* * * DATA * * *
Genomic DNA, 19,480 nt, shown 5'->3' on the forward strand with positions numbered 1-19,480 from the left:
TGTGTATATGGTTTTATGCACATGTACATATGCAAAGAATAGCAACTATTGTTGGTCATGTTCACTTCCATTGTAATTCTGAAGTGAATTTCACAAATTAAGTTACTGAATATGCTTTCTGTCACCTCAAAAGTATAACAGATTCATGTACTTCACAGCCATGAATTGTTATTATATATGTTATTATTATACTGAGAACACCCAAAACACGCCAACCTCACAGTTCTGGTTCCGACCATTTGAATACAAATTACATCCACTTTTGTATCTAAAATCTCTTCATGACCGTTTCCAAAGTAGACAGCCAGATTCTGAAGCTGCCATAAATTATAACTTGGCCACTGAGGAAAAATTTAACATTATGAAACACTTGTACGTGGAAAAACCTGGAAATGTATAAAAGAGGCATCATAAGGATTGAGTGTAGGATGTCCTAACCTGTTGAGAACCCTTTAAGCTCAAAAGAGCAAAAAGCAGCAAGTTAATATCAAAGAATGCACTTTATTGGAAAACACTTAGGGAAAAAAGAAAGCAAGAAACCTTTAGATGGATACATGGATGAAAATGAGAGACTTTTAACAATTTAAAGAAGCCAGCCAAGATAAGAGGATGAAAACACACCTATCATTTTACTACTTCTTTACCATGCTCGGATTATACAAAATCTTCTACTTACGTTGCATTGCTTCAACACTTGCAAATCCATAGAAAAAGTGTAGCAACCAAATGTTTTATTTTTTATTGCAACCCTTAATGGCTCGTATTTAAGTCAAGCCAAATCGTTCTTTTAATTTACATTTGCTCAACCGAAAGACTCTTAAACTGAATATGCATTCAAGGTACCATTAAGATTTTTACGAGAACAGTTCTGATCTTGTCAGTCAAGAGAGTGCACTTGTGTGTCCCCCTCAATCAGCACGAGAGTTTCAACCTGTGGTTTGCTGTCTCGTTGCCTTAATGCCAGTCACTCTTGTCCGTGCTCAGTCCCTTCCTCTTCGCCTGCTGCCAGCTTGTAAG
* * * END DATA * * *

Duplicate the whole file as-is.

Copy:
Genomic DNA, 19,480 nt, shown 5'->3' on the forward strand with positions numbered 1-19,480 from the left:
TGTGTATATGGTTTTATGCACATGTACATATGCAAAGAATAGCAACTATTGTTGGTCATGTTCACTTCCATTGTAATTCTGAAGTGAATTTCACAAATTAAGTTACTGAATATGCTTTCTGTCACCTCAAAAGTATAACAGATTCATGTACTTCACAGCCATGAATTGTTATTATATATGTTATTATTATACTGAGAACACCCAAAACACGCCAACCTCACAGTTCTGGTTCCGACCATTTGAATACAAATTACATCCACTTTTGTATCTAAAATCTCTTCATGACCGTTTCCAAAGTAGACAGCCAGATTCTGAAGCTGCCATAAATTATAACTTGGCCACTGAGGAAAAATTTAACATTATGAAACACTTGTACGTGGAAAAACCTGGAAATGTATAAAAGAGGCATCATAAGGATTGAGTGTAGGATGTCCTAACCTGTTGAGAACCCTTTAAGCTCAAAAGAGCAAAAAGCAGCAAGTTAATATCAAAGAATGCACTTTATTGGAAAACACTTAGGGAAAAAAGAAAGCAAGAAACCTTTAGATGGATACATGGATGAAAATGAGAGACTTTTAACAATTTAAAGAAGCCAGCCAAGATAAGAGGATGAAAACACACCTATCATTTTACTACTTCTTTACCATGCTCGGATTATACAAAATCTTCTACTTACGTTGCATTGCTTCAACACTTGCAAATCCATAGAAAAAGTGTAGCAACCAAATGTTTTATTTTTTATTGCAACCCTTAATGGCTCGTATTTAAGTCAAGCCAAATCGTTCTTTTAATTTACATTTGCTCAACCGAAAGACTCTTAAACTGAATATGCATTCAAGGTACCATTAAGATTTTTACGAGAACAGTTCTGATCTTGTCAGTCAAGAGAGTGCACTTGTGTGTCCCCCTCAATCAGCACGAGAGTTTCAACCTGTGGTTTGCTGTCTCGTTGCCTTAATGCCAGTCACTCTTGTCCGTGCTCAGTCCCTTCCTCTTCGCCTGCTGCCAGCTTGTAAG